During 1 year following implementation of the New York tobacco policy, client smoking prevalence in the programs studied decreased significantly (69.4% to 62.8%), and this is consistent with data for the entire New York treatment system.33
This finding is consistent with, although less dramatic than, the New Jersey findings that 41% of smokers did not smoke in residential treatment after implementation of tobacco-free grounds.25
We also found a nonsignificant decrease in staff smoking (34.5% to 31.2%). From a staff perspective, the move to tobacco-free grounds is similar to a workplace smoking ban, and such bans are shown to reduce workforce smoking.34
Some of the decrease in smoking was likely attributable to the policy, independent of taxation. During the study period, New York statewide smoking prevalence decreased by 1.2% (from 18% to 16.8%),32,35
and this amount of decrease may be associated with increased taxation or other tobacco control measures. A recent review of smoking rates among clients in addiction treatment found a 0.7% annual decrease in smoking when they reviewed published papers, and a 0.4% annual decrease in smoking when they reviewed National Survey on Drug Use and Health data.36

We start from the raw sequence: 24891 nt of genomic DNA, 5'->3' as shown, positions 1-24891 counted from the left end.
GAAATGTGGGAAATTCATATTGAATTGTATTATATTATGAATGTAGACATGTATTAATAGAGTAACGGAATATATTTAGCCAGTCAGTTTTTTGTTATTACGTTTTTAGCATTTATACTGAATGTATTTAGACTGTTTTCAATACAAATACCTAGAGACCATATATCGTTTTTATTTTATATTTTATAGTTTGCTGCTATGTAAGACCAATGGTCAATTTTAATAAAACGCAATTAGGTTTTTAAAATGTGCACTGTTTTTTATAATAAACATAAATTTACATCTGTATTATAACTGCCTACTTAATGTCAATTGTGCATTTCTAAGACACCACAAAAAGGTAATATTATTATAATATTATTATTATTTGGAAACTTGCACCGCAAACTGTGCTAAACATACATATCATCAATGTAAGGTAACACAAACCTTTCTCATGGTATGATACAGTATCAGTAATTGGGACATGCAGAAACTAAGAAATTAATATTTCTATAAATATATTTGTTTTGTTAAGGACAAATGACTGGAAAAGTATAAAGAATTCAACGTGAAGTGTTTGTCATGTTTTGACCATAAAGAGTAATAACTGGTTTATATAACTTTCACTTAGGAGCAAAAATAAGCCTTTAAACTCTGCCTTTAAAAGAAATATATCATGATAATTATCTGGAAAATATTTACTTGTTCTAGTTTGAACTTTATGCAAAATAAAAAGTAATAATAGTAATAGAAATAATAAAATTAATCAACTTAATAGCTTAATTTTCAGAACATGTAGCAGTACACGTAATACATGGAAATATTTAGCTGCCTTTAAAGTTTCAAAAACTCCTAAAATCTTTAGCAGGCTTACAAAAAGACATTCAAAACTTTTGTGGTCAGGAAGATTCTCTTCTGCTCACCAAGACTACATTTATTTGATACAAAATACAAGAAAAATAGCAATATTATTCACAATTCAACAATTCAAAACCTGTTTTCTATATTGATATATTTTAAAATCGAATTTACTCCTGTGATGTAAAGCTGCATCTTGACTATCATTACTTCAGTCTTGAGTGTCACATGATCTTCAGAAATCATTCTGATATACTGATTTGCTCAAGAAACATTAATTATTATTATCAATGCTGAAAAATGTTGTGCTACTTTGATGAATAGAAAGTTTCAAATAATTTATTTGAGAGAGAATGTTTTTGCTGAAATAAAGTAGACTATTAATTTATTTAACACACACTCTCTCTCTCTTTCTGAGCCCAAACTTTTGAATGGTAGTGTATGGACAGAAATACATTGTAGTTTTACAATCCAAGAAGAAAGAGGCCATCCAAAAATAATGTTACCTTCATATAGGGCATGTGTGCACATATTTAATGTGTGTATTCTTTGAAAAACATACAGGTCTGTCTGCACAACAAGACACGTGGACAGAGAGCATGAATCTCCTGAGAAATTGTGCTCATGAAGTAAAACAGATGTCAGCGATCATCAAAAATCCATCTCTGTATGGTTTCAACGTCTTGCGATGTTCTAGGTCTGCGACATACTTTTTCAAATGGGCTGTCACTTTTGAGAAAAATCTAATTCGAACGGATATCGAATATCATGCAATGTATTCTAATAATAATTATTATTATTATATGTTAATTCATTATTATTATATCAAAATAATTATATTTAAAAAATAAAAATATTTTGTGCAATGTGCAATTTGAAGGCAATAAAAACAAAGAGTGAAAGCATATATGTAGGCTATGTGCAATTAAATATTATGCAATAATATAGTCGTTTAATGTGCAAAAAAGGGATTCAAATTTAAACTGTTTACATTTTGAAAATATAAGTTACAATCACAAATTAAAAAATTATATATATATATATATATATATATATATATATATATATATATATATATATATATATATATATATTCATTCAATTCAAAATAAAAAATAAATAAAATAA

In the absence of the New York policy, then, staff and client smoking rates may be expected to decrease over the study period within the range of 0.4% to 1.2%. However, staff smoking in the present study decreased by 3.3% and client smoking decreased by 6.6%. Furthermore, analysis of persons who, at follow-up, reported quitting smoking while in treatment, showed that residential clients were nearly 5 times more likely to quit compared with outpatients. When asked the reasons for quitting, the majority of residential quitters said they quit because of the policy and not because of the tax increase.
Response to the New York policy differed by type of treatment. In outpatient programs, no significant pre–post policy changes were observed. That the policy had little impact in outpatient settings is supported by administrator reports of few difficulties in adapting to the policy. In methadone programs, staff use of tobacco-related practices increased, and client attitudes toward tobacco treatment grew more positive and clients reported receiving more tobacco-related services. These findings are consistent with the intended effects of the policy. Some impact of taxation is also seen, as quitters in methadone treatment were more likely to quit because of the tax increase than because of the policy. Residential clients, compared with outpatients, were almost 5 times more likely to quit smoking while in treatment, and those quitters were more likely to quit because of the policy than because of tax increases. However, residential staff reported decreased self-efficacy to address tobacco dependence over time, and decreased use of practices to address tobacco. Residential clients reported less-favorable attitudes toward treatment of tobacco dependence, and received fewer tobacco-related services.